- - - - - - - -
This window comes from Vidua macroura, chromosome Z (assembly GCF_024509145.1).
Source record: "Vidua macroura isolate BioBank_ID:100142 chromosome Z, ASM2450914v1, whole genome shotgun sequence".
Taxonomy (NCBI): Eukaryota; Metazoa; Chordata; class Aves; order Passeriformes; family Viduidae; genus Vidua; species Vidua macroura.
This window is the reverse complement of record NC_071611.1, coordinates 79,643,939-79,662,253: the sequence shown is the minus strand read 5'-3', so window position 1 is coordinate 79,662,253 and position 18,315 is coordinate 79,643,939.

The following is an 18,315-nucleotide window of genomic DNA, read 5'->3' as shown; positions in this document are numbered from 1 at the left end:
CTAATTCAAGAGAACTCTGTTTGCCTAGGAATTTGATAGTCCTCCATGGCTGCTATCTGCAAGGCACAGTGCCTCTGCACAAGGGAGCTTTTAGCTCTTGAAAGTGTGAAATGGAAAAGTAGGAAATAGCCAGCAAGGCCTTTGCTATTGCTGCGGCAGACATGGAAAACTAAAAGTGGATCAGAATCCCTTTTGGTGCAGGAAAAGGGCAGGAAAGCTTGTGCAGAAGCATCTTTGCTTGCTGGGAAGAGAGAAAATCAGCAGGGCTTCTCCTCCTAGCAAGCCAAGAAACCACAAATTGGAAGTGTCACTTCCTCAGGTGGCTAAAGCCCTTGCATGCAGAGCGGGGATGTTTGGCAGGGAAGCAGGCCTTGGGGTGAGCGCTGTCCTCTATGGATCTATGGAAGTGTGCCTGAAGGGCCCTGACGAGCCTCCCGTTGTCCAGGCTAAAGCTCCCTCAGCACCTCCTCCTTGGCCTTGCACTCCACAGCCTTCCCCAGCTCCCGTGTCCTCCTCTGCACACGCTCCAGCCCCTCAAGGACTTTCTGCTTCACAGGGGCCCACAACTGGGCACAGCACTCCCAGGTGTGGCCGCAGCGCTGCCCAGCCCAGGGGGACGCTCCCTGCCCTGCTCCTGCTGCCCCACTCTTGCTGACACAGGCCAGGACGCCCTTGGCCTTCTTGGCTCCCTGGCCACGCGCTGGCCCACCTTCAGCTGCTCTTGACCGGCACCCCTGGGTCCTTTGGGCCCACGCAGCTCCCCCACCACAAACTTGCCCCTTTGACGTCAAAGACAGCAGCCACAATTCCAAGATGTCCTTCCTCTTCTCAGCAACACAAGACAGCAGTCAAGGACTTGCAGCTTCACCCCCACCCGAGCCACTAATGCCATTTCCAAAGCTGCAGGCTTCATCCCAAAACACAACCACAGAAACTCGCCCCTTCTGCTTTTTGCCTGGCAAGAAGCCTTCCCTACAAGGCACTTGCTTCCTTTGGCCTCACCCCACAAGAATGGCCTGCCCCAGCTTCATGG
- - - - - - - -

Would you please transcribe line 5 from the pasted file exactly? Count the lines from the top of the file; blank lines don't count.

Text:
The following is an 18,315-nucleotide window of genomic DNA, read 5'->3' as shown; positions in this document are numbered from 1 at the left end: